It depends on the dimmer. Some dimmable LEDs may work fine with a standard incandescent dimmer. However, standard incandescent dimmer switches are not UL Listed to work with LEDs, so Lutron does not test them or recommend you use them. To ensure compatibility, Lutron strongly suggests using their line of C•L® dimmers, which include features to help maximize the dimming performance. Many bulbs on the market dim to low light levels and some bulbs can dim lower than others. To help maximize your home or office dimming experience, Lutron C•L® dimmers are equipped with an adjustable low-end trim. Adjusting the low-end trim will help you set the bottom of the dimming range for the type of bulb you’re using. Dimming range will depend on both the bulb and the control. Many LED bulbs are not capable of being dimmed below a 10% measured light level, regardless of the control used.
Green Electrical Supply stocks a wide variety of Lutron C•L® dimmers. At the bottom of most individual product pages, you will find a brief video produced by Lutron that will show you just how easy it is to set the dimming range on their C•L® dimming switches. Take some time to see our selection of Lutron C•L® dimming controls and stay tuned – more LED and CFL dimming questions to be answered in posts to come.
MaxLite Works with Progress Energy Carolinas to Provide Energy-Efficient CFLs to Habitat for Humanity ReStores
West Caldwell, New Jersey – MaxLite is helping Habitat ReStore customers in the Carolinas save energy and money through an innovative program by Progress Energy Carolinas that provides ENERGY STAR® qualified compact fluorescent lamps (CFLs) to customers at greatly discounted prices. The bulbs are discounted through Progress Energy Carolina’s Energy-Efficient Lighting program and then gifted to the stores. MaxLite is also partnering with utilities and Habitat ReStores in other select areas of the nation as well.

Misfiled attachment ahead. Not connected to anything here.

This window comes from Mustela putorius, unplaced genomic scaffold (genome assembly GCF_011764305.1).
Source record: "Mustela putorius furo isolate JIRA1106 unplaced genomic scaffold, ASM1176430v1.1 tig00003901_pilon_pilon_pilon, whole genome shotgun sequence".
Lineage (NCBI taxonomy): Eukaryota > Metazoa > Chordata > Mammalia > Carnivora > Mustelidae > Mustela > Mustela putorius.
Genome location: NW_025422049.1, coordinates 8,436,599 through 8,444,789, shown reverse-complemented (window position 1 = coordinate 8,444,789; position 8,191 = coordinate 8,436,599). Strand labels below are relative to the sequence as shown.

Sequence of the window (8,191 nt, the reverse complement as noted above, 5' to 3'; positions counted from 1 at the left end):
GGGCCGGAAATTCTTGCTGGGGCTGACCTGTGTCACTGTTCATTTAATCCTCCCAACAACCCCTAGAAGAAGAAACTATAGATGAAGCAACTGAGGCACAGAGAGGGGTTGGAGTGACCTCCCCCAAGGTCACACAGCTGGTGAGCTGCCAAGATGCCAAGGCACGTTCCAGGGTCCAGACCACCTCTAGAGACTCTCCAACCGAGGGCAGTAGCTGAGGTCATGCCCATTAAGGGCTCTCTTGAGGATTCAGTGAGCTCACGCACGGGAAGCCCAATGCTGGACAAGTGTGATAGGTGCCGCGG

“We are proud to work with Progress Energy Carolinas to offer substantially discounted CFLs for the consumer,” explained Utility Solutions Program Manager for MaxLite Joe Pater. “Habitat ReStores are doing an excellent job of marketing these energy-efficient light bulbs to their customers, and as a result, we are providing energy-saving lighting at affordable prices to consumers, to support a great cause.”
Progress Energy Carolina’s Energy Efficient Lighting program provides product discounts that enable the Habitat ReStores to offer a MaxLite four-pack of 13-watt CFLs for only $1.50. The product’s actual retail value ranges from $7 to $8. In addition, a 13-watt CFL, which is equivalent to a 60-watt incandescent bulb, saves $7.72 per year in energy costs, based on usage of three hours per day, seven days a week. The bulbs are sold at Habitat ReStores located throughout the Carolinas, and the proceeds benefit Habitat for Humanity in North and South Carolina.
The Habitat ReStore in Aberdeen, North Carolina, is experiencing tremendous success with MaxLite’s CFLs. “MaxLite lamps are provided to us through Habitat International and we sell them through our stores directly to consumers,” explains Yvette McCormick, Manager of the Aberdeen Habitat ReStore. “Our proceeds benefit Habitat for Humanity of North Carolina Sandhills, the affiliate that works with construction volunteers to build homes for people in need in the local area.
“The MaxLite bulbs are flying out of the store,” continued McCormick. “Our first order of 250 four-packs sold out in one day and a half and the second shipment sold equally as fast; we doubled the third shipment and those bulbs are nearly gone. Our customers had an initial trepidation that 13-watt CFLs were not bright enough, however, everyone loves the quality, the reduced price and the long life.”
The Habitat ReStore in Asheville, North Carolina, is experiencing a successful promotion as well. “In less than a week, we sold 250 four packs of 13-watt CFLS from MaxLite,” explained Jay Sloan, Donation Manager for the Asheville Habitat ReStore. “We sold another 350 units in less than two weeks and we will be selling 18-watt CFL packs soon. We are very thankful to MaxLite for putting the deal together with Progress Energy.”